Bush set to give ethanol industry its biggest boost yet
WASHINGTON: After three decades of surviving mostly on tax subsidies, the ethanol industry is poised on Tuesday to get its biggest endorsement yet as a potential homegrown alternative to gasoline.
In his State of the Union address, President George W. Bush is expected to call for a huge increase in the amount of ethanol that refiners mix with gasoline, perhaps to as much as 60 billion gallons, or 227 million liters, annually by 2030 — an amount equal to more than 40 percent of the country's current gasoline consumption.
For an industry once dominated by a single powerful producer, Archer Daniels Midland, ethanol has come a long way, joining the oil industry and producers of major agricultural commodities as an entrenched political force in Washington.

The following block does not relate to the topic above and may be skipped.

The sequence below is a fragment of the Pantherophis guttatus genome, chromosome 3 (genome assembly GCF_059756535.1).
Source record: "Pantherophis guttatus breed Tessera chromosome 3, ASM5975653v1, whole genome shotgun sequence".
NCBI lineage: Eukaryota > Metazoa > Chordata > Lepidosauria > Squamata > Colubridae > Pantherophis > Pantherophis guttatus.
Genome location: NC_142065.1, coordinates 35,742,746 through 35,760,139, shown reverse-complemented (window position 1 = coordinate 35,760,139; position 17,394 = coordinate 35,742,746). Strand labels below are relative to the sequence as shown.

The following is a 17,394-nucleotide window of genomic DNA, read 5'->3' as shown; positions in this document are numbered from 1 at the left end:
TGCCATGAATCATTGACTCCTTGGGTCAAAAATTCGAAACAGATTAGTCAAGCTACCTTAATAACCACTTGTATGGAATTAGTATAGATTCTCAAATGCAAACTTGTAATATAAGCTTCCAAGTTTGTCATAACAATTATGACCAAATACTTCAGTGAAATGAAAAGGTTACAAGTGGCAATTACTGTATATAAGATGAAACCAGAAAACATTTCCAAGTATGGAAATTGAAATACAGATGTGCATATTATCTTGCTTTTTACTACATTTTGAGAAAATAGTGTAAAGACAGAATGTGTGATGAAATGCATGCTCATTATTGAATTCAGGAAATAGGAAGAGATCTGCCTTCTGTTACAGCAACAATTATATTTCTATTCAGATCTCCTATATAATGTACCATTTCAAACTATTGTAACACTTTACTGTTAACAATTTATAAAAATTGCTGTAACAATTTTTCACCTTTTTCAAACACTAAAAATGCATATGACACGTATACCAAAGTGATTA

But with dozens of new ethanol plants designed to turn corn into fuel coming online this year, the ethanol lobby is facing a critical point. The political reality is that corn's days as the chief crop for making the fuel are numbered.
Corn-based ethanol can reduce America's dependence on foreign oil. But it does little if anything to improve energy efficiency, and the lobby's mounting concern is that relying on corn is leading to collateral damage in other parts of the agricultural economy and threatening the country's status as the world's leading corn exporter. The big increase in the works could even mean that consumers would end up paying more at the supermarket.story continued